Remote banking fraud occurs in three categories: internet banking, telephone banking and mobile banking. Of these three, internet banking fraud is by far the most costly, representing £123 million of the total £152.9 million lost to remote banking fraud in 2018.
Internet banking often leans on OTPs (one-time passwords) as a means of securing online payments. These passwords are sent to customers over SMS when they make online purchases over a certain limit if they are in a foreign location, or for a service that they've never used before.
OTPs deliver a great deal of benefits. They're simple, fast, cost-effective, and convenient for customers. Anyone with a phone, no matter the device or the operating system can receive an OTP over SMS.
However, OTPs have vulnerabilities. If a fraudster has already performed a SIM swap — moving the victim's phone number from their SIM card to a SIM card in the fraudster's possession — they can receive any number of OTPs to gain account access and complete fraudulent purchases. In many internet banking cases, an OTP is the first, and only, security step performed to verify a ‘customer’s’ identity.
Fundamentally, the vulnerability of OTPs, coupled with their popularity in online banking, risks leaving the financial industry — and its customers — open to fraud. Remote banking fraud is the source of 30% of all financial fraud losses in 2018; banks need to do more to protect their customers from internet banking dangers.
How banks can prevent remote banking fraud online
1. Work with the telecommunications industry
One of the key ways that banks can prevent remote banking fraud is to involve the telecommunications industry in the security process. Mobile Network Operators are in a position to stop this issue at its source, so long as banks take advantage of their services.
Mobile operators can access information relating to the SIM or the device which can be used to prevent SIM swap fraud before it happens, detect it while it's happening, and catch fraudsters after it's happened. All of these are goals most banks would struggle to achieve on their own.
2. Invest in advanced security systems, such as biometrics and customer behaviour analytics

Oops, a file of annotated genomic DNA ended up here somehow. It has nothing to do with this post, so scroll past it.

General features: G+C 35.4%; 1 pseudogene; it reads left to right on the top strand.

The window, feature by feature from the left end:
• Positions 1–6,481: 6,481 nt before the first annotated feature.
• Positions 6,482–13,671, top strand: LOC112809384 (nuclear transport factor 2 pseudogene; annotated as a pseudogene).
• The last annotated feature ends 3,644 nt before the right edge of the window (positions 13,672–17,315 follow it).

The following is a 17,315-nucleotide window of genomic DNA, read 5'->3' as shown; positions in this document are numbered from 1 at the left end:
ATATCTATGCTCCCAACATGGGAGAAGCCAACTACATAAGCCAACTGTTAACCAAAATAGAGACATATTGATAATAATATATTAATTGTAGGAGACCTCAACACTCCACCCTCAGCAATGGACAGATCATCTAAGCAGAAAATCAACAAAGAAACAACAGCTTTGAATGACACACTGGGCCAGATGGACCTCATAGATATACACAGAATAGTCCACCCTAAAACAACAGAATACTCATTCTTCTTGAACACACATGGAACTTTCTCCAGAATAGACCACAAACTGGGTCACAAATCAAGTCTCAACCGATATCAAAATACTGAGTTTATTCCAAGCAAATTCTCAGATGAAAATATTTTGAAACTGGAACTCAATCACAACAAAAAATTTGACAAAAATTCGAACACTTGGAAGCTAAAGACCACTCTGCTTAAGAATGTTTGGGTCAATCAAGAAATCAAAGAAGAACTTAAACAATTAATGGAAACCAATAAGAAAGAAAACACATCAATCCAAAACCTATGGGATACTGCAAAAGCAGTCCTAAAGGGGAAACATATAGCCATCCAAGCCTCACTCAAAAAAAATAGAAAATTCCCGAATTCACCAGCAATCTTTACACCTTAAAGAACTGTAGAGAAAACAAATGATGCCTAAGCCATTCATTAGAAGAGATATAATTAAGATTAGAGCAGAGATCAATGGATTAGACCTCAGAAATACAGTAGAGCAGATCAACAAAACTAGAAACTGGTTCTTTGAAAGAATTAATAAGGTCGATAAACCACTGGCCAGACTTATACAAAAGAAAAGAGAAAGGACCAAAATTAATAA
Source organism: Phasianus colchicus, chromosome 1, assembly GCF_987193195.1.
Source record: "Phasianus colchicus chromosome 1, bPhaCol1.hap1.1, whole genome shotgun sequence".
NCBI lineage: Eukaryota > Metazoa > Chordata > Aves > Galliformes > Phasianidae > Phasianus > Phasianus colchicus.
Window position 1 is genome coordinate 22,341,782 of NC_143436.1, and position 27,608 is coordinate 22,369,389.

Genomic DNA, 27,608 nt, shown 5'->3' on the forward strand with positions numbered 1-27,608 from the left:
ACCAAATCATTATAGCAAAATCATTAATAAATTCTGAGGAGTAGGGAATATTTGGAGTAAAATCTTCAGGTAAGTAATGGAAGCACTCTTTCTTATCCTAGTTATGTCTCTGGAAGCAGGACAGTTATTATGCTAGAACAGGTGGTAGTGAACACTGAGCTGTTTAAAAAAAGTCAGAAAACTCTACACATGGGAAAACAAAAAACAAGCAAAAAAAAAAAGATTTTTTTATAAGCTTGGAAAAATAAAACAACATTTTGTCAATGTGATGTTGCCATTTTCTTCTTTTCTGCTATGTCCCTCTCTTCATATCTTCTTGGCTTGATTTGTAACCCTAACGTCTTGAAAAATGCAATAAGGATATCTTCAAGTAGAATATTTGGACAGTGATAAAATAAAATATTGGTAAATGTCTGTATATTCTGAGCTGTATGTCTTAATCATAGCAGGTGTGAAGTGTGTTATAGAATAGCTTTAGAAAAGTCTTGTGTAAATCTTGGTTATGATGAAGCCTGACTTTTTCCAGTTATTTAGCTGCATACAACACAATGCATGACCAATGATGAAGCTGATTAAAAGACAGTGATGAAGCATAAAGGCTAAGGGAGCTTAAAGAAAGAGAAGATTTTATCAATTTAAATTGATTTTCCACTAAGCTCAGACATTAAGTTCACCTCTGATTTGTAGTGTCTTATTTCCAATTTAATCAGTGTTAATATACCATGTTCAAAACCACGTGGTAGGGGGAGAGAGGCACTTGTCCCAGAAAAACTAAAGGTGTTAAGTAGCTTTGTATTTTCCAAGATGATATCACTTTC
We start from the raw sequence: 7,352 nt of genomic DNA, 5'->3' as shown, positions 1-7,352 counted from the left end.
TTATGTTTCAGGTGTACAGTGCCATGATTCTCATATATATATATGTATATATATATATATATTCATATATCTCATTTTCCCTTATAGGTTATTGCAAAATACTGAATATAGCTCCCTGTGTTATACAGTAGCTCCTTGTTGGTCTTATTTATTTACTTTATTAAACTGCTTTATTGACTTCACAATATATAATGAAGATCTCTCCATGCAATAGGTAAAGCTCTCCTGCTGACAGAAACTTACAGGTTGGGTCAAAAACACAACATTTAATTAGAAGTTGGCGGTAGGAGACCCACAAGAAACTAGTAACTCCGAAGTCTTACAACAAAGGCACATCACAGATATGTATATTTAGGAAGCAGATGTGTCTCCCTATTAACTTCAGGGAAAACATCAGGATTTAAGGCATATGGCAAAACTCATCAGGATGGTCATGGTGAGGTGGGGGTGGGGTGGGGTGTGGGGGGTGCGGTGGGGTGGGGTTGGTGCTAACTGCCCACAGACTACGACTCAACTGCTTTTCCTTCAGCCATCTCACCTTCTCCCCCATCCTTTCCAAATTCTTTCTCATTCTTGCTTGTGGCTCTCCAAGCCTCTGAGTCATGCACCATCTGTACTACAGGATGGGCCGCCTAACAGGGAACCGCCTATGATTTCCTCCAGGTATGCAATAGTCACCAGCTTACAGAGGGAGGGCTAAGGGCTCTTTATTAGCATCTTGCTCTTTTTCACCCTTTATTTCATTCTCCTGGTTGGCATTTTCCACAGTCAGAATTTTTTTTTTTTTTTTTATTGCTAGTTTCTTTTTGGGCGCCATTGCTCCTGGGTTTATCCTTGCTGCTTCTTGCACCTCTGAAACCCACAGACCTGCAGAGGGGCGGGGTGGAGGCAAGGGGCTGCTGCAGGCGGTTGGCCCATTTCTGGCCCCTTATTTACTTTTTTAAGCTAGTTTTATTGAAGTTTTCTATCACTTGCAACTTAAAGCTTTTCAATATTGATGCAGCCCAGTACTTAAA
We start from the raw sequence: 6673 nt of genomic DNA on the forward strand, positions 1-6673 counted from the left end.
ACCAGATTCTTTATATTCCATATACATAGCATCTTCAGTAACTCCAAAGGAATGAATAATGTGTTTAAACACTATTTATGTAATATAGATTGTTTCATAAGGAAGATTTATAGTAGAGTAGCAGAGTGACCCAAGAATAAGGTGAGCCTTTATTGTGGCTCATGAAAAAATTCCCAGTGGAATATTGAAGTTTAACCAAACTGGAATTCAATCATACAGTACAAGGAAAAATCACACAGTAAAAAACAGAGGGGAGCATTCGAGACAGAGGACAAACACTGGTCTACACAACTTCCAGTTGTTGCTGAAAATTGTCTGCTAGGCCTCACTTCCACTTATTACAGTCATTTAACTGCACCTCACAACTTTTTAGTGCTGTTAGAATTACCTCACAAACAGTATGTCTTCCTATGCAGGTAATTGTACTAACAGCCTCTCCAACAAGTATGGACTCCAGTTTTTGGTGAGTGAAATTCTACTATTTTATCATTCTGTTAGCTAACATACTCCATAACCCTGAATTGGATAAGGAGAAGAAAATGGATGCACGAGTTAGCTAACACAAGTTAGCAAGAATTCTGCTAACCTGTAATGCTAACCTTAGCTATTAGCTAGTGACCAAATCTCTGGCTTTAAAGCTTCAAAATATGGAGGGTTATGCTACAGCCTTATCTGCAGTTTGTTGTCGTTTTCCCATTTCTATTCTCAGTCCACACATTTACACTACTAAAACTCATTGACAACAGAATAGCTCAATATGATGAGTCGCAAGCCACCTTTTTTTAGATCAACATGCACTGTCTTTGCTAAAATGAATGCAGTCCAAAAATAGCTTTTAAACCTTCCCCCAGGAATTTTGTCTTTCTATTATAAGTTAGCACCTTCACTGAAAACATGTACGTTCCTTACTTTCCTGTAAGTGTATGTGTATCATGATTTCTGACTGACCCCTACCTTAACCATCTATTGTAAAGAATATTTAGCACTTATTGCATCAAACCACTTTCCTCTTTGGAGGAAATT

In conjunction with mobile operator services, banks may consider investing in the latest in remote banking security. This could enhance the security that mobile operators are offering while making banks less reliant on the support of these operators.
Modern security systems including biometrics are able to identify people based on physical characteristics (fingerprint, face, and voice recognition).— and customer behaviour analytics, which are tools to detect when a customer interaction is out of line with past customer interactions (checking a customer's location and the nature of their request, for example).
Though these advanced security systems require more investment upfront, they significantly improve customer retention, reduce customer chargebacks, and bolster brand image — all of which make up the cost of the investment over the long term.
Financial institutions can work with security consultants, like JT, to determine which security implementations are the most effective.
3. Educate consumers on remote banking fraud
Lastly, banks should take steps to educate their customers on remote banking fraud. Many cases of mobile fraud are successful because of inexperience, or lack of knowledge, on the part of consumers. This can lead to issues like phishing, where a consumer gives sensitive information away on a phone call or in response to an email.
Financial providers should make sure that every customer is aware, and frequently reminded of standard communications — their bank account details will never be requested over email or telephone, for example.
Indeed, this is just one necessary measure to improve telephone security and minimise the risk of fraud. Another is how banks verify a caller’s identity before providing account access.
To learn more about SIM swap fraud and how banks can protect their clients from it, check out our eBook on the topic.